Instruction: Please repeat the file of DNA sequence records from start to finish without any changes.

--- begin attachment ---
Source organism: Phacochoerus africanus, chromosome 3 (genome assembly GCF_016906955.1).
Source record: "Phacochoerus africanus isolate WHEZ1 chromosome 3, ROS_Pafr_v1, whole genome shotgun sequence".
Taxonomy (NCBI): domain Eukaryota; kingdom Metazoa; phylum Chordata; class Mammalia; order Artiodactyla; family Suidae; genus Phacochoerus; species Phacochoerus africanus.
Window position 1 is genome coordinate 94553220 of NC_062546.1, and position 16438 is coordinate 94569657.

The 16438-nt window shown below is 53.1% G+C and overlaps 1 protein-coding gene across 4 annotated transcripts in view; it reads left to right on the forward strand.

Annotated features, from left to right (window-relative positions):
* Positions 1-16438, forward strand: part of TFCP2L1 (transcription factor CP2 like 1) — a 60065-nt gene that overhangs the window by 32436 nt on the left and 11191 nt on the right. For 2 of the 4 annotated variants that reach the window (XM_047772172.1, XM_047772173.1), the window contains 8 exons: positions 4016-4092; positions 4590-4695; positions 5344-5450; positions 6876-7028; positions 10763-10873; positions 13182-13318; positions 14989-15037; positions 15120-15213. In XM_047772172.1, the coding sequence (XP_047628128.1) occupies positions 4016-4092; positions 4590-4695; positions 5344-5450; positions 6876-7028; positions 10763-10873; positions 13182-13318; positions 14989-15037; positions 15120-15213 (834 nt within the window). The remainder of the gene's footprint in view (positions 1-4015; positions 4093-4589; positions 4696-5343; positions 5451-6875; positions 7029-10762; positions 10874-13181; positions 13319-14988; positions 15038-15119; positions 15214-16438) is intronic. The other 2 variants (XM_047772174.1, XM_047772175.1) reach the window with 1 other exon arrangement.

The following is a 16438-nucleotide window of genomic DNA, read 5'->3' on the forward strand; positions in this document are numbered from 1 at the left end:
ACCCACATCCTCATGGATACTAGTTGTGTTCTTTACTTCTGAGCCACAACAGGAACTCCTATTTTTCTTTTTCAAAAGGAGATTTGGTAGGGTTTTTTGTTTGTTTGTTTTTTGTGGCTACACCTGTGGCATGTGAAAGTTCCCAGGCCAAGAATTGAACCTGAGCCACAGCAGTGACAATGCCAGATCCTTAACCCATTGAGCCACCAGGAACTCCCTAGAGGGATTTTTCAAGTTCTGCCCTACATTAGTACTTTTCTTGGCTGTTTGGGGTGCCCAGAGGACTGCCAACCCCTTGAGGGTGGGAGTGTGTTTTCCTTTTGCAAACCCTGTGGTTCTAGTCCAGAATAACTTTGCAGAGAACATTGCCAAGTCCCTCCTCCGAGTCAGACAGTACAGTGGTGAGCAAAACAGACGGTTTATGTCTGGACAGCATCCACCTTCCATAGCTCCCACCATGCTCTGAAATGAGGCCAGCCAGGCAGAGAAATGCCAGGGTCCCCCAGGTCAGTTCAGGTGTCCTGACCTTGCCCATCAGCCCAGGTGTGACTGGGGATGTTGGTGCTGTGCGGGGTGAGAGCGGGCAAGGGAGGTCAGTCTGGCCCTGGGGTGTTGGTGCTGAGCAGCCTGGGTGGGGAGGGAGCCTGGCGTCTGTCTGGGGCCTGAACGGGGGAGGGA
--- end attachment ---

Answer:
Source organism: Phacochoerus africanus, chromosome 3 (genome assembly GCF_016906955.1).
Source record: "Phacochoerus africanus isolate WHEZ1 chromosome 3, ROS_Pafr_v1, whole genome shotgun sequence".
Taxonomy (NCBI): domain Eukaryota; kingdom Metazoa; phylum Chordata; class Mammalia; order Artiodactyla; family Suidae; genus Phacochoerus; species Phacochoerus africanus.
Window position 1 is genome coordinate 94553220 of NC_062546.1, and position 16438 is coordinate 94569657.

The 16438-nt window shown below is 53.1% G+C and overlaps 1 protein-coding gene across 4 annotated transcripts in view; it reads left to right on the forward strand.

Annotated features, from left to right (window-relative positions):
* Positions 1-16438, forward strand: part of TFCP2L1 (transcription factor CP2 like 1) — a 60065-nt gene that overhangs the window by 32436 nt on the left and 11191 nt on the right. For 2 of the 4 annotated variants that reach the window (XM_047772172.1, XM_047772173.1), the window contains 8 exons: positions 4016-4092; positions 4590-4695; positions 5344-5450; positions 6876-7028; positions 10763-10873; positions 13182-13318; positions 14989-15037; positions 15120-15213. In XM_047772172.1, the coding sequence (XP_047628128.1) occupies positions 4016-4092; positions 4590-4695; positions 5344-5450; positions 6876-7028; positions 10763-10873; positions 13182-13318; positions 14989-15037; positions 15120-15213 (834 nt within the window). The remainder of the gene's footprint in view (positions 1-4015; positions 4093-4589; positions 4696-5343; positions 5451-6875; positions 7029-10762; positions 10874-13181; positions 13319-14988; positions 15038-15119; positions 15214-16438) is intronic. The other 2 variants (XM_047772174.1, XM_047772175.1) reach the window with 1 other exon arrangement.

The following is a 16438-nucleotide window of genomic DNA, read 5'->3' on the forward strand; positions in this document are numbered from 1 at the left end:
ACCCACATCCTCATGGATACTAGTTGTGTTCTTTACTTCTGAGCCACAACAGGAACTCCTATTTTTCTTTTTCAAAAGGAGATTTGGTAGGGTTTTTTGTTTGTTTGTTTTTTGTGGCTACACCTGTGGCATGTGAAAGTTCCCAGGCCAAGAATTGAACCTGAGCCACAGCAGTGACAATGCCAGATCCTTAACCCATTGAGCCACCAGGAACTCCCTAGAGGGATTTTTCAAGTTCTGCCCTACATTAGTACTTTTCTTGGCTGTTTGGGGTGCCCAGAGGACTGCCAACCCCTTGAGGGTGGGAGTGTGTTTTCCTTTTGCAAACCCTGTGGTTCTAGTCCAGAATAACTTTGCAGAGAACATTGCCAAGTCCCTCCTCCGAGTCAGACAGTACAGTGGTGAGCAAAACAGACGGTTTATGTCTGGACAGCATCCACCTTCCATAGCTCCCACCATGCTCTGAAATGAGGCCAGCCAGGCAGAGAAATGCCAGGGTCCCCCAGGTCAGTTCAGGTGTCCTGACCTTGCCCATCAGCCCAGGTGTGACTGGGGATGTTGGTGCTGTGCGGGGTGAGAGCGGGCAAGGGAGGTCAGTCTGGCCCTGGGGTGTTGGTGCTGAGCAGCCTGGGTGGGGAGGGAGCCTGGCGTCTGTCTGGGGCCTGAACGGGGGAGGGA